The Dog-Faced Boy
a short fiction by Eric
The adolescent poet Bertaigne was the ugliest child in the town of
Philadelphia. Besides his bulging eyes and malformed proboscis, at the age of
thirteen the boy’s beard grew in so thick that the hairs left notches in his
father’s precious straight razor.
One gray afternoon, Bertaigne’s father caught the boy dragging the long,
shiny blade through his whiskers. In the corner of the greasy mirror, Bertaigne
glimpsed a fist flying toward his head. He ducked too late. The blow struck his
ear with a thud and propelled him sideways into the fetid bathing barrel. As
Bertaigne raised his arm to defend himself, the straight razor flew from his
hand. It arced through the air, flipped once, and clattered into the piss
“Godammit, Bert!” His father’s breath reeked of cheap whiskey and the
local butcher’s version of sausage—undercooked scraps of pork, garlic and
sage. “How many times must I tell you?”
“But, Papa, I need a shave!”
“Then get a job! Buy your own razor, you stinking kid!”
“No, Papa, I do not stink.” Bertaigne pointed a trembling finger at his
father’s chest. “You stink!”
His father’s eyes widened around their yellow irises. His chest swelled to
the size of the Liberty Bell. “You shut up and get out of my house!”
“I will!” Bertaigne grappled himself upright in the barrel. “I’ll go
far from here to find my fortune, and someday I’ll return and dump a sack full
of expensive razors in your bed and use them to slice you to bits!”
But before Bertaigne could leave, his father reached into the
mahogany-colored piss water, grabbed his razor, inspected its edge, and roared,
“You’ve nicked my blade, you filthy dog! Out! Out! Out of my house! And don’t
He hurled the boy from the bathtub, booted him in the rump, and shoved him
out of the house, onto the porch, into the filthy street.
Bertaigne crawled to the gutter and dusted himself off with his hands, which
were still moist with water and shaving soap. He glanced back at the ramshackle
cottage. The front door slammed and blew a cloud of dust into the air.
Then a radiant angel descended from the clouds and swooped over to the spot
where Bertaigne cowered in the dirt. The angel had pale emerald skin and gray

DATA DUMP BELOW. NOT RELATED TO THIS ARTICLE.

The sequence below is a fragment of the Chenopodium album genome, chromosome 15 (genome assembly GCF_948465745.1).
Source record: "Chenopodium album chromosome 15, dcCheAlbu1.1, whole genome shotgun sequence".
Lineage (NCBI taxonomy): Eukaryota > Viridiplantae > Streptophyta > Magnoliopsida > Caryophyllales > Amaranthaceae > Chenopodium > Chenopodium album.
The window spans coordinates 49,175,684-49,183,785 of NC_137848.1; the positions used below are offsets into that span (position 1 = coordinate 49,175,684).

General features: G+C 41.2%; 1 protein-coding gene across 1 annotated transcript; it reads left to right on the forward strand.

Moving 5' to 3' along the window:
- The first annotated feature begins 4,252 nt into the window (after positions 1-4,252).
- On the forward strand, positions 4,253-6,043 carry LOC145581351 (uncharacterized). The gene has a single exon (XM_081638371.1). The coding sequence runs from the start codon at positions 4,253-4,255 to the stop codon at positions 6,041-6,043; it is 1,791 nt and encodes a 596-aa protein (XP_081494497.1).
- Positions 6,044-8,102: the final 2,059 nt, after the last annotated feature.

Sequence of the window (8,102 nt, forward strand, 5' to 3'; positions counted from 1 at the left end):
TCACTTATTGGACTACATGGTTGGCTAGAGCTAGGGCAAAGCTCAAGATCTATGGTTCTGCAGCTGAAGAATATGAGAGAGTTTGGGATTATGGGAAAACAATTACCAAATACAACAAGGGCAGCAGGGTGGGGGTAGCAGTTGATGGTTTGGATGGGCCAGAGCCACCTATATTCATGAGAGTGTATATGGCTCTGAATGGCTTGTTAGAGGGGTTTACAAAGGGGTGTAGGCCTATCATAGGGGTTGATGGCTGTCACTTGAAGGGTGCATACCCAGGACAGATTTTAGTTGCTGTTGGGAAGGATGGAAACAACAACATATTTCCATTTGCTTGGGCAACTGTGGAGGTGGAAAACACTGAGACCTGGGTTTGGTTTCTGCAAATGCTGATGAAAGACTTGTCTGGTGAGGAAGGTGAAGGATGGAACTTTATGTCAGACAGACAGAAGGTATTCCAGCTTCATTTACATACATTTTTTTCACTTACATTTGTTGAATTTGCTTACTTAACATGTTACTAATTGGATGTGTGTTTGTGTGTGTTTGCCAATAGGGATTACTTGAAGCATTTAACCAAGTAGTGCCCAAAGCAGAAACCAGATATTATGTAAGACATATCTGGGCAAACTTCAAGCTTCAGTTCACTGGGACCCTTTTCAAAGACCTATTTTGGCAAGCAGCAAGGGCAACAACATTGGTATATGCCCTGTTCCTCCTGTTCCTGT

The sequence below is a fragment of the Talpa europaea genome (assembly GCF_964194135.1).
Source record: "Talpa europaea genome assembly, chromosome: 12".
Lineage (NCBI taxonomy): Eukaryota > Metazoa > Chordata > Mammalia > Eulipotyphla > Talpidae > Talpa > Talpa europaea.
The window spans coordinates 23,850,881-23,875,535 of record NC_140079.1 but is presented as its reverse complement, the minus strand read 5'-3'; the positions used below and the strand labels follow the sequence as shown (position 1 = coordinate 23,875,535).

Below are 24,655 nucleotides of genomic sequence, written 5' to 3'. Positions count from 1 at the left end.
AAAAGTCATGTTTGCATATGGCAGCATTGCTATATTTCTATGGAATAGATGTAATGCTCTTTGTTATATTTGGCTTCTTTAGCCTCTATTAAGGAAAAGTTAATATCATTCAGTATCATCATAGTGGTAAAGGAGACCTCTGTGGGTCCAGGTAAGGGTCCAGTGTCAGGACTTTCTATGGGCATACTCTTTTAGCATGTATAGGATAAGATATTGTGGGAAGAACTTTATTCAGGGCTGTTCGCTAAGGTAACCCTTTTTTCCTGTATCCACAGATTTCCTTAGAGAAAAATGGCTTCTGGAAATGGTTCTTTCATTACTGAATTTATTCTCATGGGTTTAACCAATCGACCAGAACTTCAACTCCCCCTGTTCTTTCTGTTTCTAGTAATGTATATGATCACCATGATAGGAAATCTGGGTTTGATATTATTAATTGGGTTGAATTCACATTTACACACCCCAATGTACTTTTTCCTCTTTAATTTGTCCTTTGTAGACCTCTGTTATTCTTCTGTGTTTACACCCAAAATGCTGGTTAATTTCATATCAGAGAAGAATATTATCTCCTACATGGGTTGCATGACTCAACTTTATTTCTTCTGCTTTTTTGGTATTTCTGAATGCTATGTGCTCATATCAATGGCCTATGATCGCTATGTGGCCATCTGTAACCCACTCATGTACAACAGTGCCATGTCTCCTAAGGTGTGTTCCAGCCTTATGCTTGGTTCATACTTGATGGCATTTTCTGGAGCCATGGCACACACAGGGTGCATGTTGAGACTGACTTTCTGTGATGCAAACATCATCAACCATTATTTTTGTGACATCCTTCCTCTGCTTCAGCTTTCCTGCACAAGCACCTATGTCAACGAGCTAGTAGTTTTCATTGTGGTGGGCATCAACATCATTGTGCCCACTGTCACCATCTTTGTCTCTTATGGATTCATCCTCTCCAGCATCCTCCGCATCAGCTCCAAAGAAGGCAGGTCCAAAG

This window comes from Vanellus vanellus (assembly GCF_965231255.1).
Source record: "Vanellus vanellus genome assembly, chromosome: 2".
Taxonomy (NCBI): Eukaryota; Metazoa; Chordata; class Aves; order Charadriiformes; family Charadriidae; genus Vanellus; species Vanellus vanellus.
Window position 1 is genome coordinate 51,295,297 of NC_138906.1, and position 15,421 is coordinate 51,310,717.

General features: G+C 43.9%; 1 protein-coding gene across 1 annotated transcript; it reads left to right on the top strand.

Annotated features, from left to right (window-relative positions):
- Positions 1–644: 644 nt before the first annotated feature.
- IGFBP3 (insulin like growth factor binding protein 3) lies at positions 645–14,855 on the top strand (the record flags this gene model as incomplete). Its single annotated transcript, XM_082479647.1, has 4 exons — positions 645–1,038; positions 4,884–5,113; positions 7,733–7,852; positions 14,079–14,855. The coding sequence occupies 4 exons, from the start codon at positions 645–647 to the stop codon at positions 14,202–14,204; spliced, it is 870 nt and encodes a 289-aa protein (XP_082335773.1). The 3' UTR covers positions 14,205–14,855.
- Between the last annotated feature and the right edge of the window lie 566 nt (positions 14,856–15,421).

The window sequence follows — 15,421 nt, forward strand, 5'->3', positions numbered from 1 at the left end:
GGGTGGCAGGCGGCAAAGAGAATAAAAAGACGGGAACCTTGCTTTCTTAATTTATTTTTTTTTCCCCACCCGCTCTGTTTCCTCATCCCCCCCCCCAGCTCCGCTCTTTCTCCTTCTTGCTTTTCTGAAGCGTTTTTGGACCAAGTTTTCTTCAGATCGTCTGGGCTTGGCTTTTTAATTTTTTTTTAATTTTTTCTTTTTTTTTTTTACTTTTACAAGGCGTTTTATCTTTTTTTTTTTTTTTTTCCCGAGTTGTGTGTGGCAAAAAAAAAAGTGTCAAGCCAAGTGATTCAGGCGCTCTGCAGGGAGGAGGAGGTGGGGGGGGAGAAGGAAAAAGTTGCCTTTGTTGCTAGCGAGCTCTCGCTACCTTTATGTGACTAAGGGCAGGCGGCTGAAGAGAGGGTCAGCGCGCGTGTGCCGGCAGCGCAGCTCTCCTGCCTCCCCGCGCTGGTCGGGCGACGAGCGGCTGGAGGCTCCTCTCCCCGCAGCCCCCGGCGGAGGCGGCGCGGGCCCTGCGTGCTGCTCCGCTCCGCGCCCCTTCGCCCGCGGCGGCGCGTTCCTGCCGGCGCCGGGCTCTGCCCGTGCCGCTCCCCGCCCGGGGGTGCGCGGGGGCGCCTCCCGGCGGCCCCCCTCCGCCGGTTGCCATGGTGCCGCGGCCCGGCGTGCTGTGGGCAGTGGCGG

hair that hung in long curls about his shoulders. His magnificently white wings
blocked out the sun. When he spoke, his slightly feminine voice echoed in every
language, though it was as soft as a breeze blowing through reeds. The angel
uttered a single word: “Here.”
And he extended his hand. Between two of his fingers (with slightly chipped,
silver-painted nails), he held a small paper card with “FREAK SHOW” printed
in bold capital letters.
Bertaigne took the card. The angel ascended straight into the sky, growing
smaller until he was merely a glittering speck against the clouds. When that
speck vanished, Bertaigne looked again at the card.
It was in this moment, as the boy slumped in the gutter with muddy hands and
gazed up into an empty sky, that Bertaigne suddenly knew—as clearly as he
knew, say, his own name or the sequence of lines in a Villanelle—how he would
earn his living. Sadly, he knew, it would have nothing to do with poetry.
Years later, soon after a traveling freak show left the village, Bertaigne’s
father was found atop his bed, slashed and dissected in a pool of blood and a
pile of gleaming straight razors. The constable’s only clue was a tattered
piece of paper pinned to the wall. That yellowed page held nineteen hand-printed
lines in six stanzas with the first and third lines of the opening tercet
recurring alternately at the ends of other tercets, and both repeated at the
close of the concluding quatrain. While the constable considered the poem to be
mostly mediocre, he thought it revealed flashes of brilliance.
© 2000 Eric Bosse
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